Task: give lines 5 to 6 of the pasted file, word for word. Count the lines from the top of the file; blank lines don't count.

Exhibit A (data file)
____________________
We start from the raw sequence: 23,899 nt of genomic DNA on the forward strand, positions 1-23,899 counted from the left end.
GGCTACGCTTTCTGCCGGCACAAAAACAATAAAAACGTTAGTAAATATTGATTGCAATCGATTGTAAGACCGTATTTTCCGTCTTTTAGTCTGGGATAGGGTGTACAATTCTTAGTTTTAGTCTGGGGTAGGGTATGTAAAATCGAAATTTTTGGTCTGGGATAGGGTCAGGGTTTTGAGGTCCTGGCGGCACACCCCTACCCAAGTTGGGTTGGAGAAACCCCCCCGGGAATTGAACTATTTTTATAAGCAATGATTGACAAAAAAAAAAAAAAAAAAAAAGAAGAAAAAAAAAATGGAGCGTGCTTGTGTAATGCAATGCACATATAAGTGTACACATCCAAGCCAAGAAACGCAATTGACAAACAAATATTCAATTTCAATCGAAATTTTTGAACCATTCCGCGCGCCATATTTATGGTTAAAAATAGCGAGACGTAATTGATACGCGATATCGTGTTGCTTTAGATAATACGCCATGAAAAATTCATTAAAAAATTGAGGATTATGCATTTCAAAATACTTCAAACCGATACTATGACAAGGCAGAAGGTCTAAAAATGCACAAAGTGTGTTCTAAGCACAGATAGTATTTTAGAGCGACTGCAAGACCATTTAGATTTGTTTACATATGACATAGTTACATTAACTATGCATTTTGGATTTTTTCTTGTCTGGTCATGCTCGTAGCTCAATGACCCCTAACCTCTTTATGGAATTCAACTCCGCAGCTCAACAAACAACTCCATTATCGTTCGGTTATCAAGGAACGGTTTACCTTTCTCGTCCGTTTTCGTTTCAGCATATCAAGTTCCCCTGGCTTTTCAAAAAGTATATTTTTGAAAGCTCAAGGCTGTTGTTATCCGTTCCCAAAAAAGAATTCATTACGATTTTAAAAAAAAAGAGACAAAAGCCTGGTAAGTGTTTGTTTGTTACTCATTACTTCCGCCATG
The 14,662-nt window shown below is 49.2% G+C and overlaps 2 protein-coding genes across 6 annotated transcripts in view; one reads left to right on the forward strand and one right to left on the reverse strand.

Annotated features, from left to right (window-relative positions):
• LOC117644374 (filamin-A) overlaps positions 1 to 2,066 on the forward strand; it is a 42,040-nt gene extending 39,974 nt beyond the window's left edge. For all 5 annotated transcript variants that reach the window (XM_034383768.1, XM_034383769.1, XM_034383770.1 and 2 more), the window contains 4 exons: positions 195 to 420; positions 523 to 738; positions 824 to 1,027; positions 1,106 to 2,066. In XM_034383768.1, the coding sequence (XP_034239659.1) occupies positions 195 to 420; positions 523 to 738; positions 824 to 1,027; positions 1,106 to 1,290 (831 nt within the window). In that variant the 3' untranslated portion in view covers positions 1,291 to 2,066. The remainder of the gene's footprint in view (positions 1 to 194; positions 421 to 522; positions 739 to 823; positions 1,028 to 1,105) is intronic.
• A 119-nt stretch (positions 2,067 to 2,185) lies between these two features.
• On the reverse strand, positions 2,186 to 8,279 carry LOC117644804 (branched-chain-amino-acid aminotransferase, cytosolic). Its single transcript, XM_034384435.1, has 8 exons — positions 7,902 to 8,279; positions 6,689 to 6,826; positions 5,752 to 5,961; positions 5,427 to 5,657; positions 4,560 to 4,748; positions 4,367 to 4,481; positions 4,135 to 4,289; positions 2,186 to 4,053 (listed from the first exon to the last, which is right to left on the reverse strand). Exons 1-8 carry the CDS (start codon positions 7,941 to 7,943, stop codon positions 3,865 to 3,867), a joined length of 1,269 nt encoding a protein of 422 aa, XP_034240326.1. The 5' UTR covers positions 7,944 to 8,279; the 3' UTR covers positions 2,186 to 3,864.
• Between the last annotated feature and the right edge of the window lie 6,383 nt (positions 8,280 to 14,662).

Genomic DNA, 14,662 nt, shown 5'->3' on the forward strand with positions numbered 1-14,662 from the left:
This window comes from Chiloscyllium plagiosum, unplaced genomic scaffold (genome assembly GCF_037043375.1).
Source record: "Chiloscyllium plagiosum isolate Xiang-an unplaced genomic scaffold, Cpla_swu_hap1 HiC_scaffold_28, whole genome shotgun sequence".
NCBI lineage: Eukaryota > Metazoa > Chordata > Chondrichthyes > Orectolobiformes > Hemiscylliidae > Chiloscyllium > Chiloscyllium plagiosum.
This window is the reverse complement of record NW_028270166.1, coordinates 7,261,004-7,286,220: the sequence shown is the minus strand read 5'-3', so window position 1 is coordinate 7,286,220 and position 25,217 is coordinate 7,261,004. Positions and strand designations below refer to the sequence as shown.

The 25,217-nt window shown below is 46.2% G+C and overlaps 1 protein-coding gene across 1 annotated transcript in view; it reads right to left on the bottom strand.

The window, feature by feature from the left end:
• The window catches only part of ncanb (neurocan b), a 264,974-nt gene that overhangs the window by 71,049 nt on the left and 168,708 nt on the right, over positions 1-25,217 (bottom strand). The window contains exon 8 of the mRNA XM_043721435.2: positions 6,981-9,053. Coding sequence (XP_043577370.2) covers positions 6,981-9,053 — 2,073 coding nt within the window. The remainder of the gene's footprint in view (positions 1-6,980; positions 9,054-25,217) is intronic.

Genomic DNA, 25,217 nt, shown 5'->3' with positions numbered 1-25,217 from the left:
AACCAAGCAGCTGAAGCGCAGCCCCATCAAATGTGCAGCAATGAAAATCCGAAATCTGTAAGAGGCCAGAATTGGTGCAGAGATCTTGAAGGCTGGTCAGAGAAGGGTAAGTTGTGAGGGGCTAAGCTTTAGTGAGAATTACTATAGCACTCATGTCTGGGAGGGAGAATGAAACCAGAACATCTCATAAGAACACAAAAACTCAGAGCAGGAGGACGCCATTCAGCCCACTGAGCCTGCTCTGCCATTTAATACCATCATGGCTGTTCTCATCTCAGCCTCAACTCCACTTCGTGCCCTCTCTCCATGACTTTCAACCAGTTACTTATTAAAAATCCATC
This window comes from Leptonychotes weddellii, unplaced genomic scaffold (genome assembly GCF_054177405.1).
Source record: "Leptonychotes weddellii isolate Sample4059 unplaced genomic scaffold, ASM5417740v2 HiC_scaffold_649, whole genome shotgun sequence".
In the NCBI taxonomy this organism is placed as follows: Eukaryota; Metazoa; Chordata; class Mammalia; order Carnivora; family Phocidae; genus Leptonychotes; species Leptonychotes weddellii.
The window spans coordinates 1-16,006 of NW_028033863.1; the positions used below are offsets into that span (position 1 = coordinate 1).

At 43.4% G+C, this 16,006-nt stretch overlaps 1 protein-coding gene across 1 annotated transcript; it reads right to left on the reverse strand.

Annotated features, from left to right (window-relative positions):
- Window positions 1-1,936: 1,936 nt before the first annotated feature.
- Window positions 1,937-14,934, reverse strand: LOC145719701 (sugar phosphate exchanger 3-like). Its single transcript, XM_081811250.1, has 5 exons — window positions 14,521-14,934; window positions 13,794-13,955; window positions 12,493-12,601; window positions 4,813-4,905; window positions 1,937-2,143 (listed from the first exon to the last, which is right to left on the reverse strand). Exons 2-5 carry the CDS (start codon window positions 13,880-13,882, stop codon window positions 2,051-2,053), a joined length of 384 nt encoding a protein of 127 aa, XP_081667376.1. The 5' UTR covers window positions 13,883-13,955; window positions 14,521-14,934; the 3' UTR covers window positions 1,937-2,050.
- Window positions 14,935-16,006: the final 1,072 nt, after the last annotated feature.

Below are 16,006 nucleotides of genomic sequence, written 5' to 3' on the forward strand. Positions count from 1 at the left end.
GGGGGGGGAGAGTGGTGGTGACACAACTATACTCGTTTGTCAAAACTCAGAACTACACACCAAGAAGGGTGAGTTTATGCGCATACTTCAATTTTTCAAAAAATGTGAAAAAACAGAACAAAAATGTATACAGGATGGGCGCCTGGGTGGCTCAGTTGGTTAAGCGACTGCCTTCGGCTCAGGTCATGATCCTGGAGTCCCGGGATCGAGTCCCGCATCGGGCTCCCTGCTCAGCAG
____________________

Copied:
• LOC117644374 (filamin-A) overlaps positions 1 to 2,066 on the forward strand; it is a 42,040-nt gene extending 39,974 nt beyond the window's left edge. For all 5 annotated transcript variants that reach the window (XM_034383768.1, XM_034383769.1, XM_034383770.1 and 2 more), the window contains 4 exons: positions 195 to 420; positions 523 to 738; positions 824 to 1,027; positions 1,106 to 2,066. In XM_034383768.1, the coding sequence (XP_034239659.1) occupies positions 195 to 420; positions 523 to 738; positions 824 to 1,027; positions 1,106 to 1,290 (831 nt within the window). In that variant the 3' untranslated portion in view covers positions 1,291 to 2,066. The remainder of the gene's footprint in view (positions 1 to 194; positions 421 to 522; positions 739 to 823; positions 1,028 to 1,105) is intronic.
• A 119-nt stretch (positions 2,067 to 2,185) lies between these two features.